Easy like Sunday – Finding solid ground

May 5, 2021

Up for reblogging today is yet another foray into the history of Sheryl.

With all the work I’ve been doing on trauma, it’s good to delve back into “the why” of it. It’s also good to remember, as I said in yesterday’s post about the new Oprah (and Dr. Perry) book, that trauma is subjective.

In my case, it’s also cumulative. It began when I was an infant and I have weaved in and out of traumatic experiences since. It is, I’m afraid, the human experience. I wonder how many people say they’ve never suffered a trauma? A little look-see on Google tells me only 30 percent in the US! That means that 70% – 7 out of 10 – the vast majority – of people in the US have had some type of trauma in their lives. That’s a whole WHACK of folks. Interesting, don’t you think?

Below you will find a post from early February 2018. My how times (haven’t) changed! Or maybe they HAVE! I have, after all, kept this blog. I’m not dead. My daughter is cancer-free. My grandson is doing well. Time is just doing what it does… creeping (or speeding) along.

Life. Everything feels so vitally important as it’s happening. Some of it is, of course. But some? Not in the least. Nope. Not in the least.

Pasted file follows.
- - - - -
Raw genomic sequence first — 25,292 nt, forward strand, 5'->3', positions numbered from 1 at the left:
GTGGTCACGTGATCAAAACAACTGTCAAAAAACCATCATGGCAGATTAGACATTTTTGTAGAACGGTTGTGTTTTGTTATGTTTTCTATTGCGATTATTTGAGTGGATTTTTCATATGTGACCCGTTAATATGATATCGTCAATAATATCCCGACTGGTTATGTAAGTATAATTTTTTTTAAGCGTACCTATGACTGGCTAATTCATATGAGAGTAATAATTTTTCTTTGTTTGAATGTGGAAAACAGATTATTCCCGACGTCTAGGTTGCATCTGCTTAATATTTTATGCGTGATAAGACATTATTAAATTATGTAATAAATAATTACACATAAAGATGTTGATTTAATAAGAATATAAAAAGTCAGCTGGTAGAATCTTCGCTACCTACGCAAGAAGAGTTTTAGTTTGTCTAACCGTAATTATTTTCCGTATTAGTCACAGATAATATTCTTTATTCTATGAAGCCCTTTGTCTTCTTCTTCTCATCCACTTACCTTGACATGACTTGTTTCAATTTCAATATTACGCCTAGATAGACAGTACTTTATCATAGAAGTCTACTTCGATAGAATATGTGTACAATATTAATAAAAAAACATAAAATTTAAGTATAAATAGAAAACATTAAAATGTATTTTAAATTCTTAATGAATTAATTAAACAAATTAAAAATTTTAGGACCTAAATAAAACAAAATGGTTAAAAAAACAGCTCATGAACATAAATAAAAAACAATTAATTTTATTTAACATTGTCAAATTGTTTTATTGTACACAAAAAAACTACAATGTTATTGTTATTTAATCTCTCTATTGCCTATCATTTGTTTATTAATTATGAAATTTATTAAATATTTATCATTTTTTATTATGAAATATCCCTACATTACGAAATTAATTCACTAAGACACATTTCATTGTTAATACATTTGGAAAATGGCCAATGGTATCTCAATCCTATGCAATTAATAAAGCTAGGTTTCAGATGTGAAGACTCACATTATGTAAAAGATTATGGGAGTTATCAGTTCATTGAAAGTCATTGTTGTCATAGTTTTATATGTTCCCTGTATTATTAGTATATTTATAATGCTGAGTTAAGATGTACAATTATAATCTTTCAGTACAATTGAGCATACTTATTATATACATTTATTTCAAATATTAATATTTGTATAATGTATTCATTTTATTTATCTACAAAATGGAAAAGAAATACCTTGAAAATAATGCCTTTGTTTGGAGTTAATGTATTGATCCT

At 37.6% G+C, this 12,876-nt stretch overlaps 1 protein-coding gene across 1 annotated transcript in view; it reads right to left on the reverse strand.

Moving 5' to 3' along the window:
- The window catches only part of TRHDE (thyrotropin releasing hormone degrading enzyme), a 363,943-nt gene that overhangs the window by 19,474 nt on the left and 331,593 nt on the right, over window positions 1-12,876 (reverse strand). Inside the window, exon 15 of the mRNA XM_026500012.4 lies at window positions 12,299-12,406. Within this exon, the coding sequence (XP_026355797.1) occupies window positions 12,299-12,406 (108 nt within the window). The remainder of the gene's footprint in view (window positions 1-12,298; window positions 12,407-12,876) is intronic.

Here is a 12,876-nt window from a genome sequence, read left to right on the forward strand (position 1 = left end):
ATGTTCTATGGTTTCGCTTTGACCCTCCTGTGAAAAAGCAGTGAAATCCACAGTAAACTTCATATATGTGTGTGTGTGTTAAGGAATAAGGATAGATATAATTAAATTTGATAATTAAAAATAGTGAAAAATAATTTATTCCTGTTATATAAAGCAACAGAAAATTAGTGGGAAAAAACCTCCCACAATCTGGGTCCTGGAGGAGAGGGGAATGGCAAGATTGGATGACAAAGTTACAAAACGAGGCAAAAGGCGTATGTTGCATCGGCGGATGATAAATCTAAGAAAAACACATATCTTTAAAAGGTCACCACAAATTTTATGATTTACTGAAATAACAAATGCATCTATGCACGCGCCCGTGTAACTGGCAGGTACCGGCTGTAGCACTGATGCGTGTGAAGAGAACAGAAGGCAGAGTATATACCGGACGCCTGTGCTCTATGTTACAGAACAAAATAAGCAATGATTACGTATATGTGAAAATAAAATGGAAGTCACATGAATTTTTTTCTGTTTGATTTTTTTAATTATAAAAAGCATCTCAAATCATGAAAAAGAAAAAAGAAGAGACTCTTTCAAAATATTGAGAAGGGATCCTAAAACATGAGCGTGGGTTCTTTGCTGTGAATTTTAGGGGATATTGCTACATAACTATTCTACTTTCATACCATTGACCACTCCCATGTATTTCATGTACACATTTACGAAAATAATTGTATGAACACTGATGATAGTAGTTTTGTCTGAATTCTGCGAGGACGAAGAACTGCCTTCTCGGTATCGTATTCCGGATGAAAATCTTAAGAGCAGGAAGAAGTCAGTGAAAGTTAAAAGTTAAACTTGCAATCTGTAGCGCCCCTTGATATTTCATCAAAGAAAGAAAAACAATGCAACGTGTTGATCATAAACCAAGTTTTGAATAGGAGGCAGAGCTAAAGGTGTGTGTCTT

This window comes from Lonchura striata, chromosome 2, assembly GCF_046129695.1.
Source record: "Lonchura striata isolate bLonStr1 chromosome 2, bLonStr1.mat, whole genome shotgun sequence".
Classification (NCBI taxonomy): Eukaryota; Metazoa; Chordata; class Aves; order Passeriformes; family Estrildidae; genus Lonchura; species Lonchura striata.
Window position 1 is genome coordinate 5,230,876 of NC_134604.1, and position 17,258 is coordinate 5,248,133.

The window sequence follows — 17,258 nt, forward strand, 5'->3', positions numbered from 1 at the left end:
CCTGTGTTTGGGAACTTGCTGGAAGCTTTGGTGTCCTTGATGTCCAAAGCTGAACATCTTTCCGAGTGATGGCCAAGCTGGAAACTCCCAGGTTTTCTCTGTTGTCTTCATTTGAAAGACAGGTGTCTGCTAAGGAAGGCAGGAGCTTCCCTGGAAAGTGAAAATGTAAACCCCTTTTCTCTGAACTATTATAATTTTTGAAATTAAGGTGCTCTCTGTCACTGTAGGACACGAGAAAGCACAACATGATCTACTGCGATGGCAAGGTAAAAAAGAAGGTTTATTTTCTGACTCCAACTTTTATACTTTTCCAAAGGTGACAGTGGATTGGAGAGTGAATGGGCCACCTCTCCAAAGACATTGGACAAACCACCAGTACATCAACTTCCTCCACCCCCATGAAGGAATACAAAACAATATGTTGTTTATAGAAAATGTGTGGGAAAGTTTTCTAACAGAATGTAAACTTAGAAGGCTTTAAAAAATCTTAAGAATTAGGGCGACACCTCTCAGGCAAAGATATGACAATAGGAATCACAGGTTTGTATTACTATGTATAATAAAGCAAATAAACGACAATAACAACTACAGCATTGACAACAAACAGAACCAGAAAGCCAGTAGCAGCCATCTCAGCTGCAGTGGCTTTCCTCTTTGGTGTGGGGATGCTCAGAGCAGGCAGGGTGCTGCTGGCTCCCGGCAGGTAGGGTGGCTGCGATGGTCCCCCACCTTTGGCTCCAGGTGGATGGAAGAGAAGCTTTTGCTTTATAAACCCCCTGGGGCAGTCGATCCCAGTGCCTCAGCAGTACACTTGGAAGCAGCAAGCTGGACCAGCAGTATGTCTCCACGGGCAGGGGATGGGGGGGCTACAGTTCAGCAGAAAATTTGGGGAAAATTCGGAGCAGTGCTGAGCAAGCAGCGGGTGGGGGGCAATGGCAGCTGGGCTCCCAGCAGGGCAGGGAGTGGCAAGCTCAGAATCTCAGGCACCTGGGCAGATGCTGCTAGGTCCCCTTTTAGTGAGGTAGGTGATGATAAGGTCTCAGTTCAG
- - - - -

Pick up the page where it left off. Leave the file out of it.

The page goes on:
The Self-Help Whisperer®

“Humans are pattern-seeking story-telling animals, and we are quite adept at telling stories about patterns, whether they exist or not.”  Michael Shermer

My very first blog post was written on January 1, 2013, on my blog called Gratitude Zone. I picked a beautiful photo I’d taken of a pathway meandering around the lake. I knew that I wanted to focus on gratitude, hence the name. Der, right?

With the benefit of hindsight, I now realize that 2013 was the “year between”. Between what? Let me tell you.

In 2011, my (then) 26 yr. old son (with autism) drove off a cliff. On purpose. There’s a long story surrounding it and now is not the time to revisit it. Also, I feel that the story is mostly his to tell, although as his mother, I have my place in it, too, as all mothers would understand. (And upon second thought…

View original post 470 more words

1 Comment

Leave a Reply

Fill in your details below or click an icon to log in:

WordPress.com Logo

You are commenting using your WordPress.com account. Log Out /  Change )

Google photo

You are commenting using your Google account. Log Out /  Change )

Twitter picture

You are commenting using your Twitter account. Log Out /  Change )

Facebook photo

You are commenting using your Facebook account. Log Out /  Change )

Connecting to %s

This site uses Akismet to reduce spam. Learn how your comment data is processed.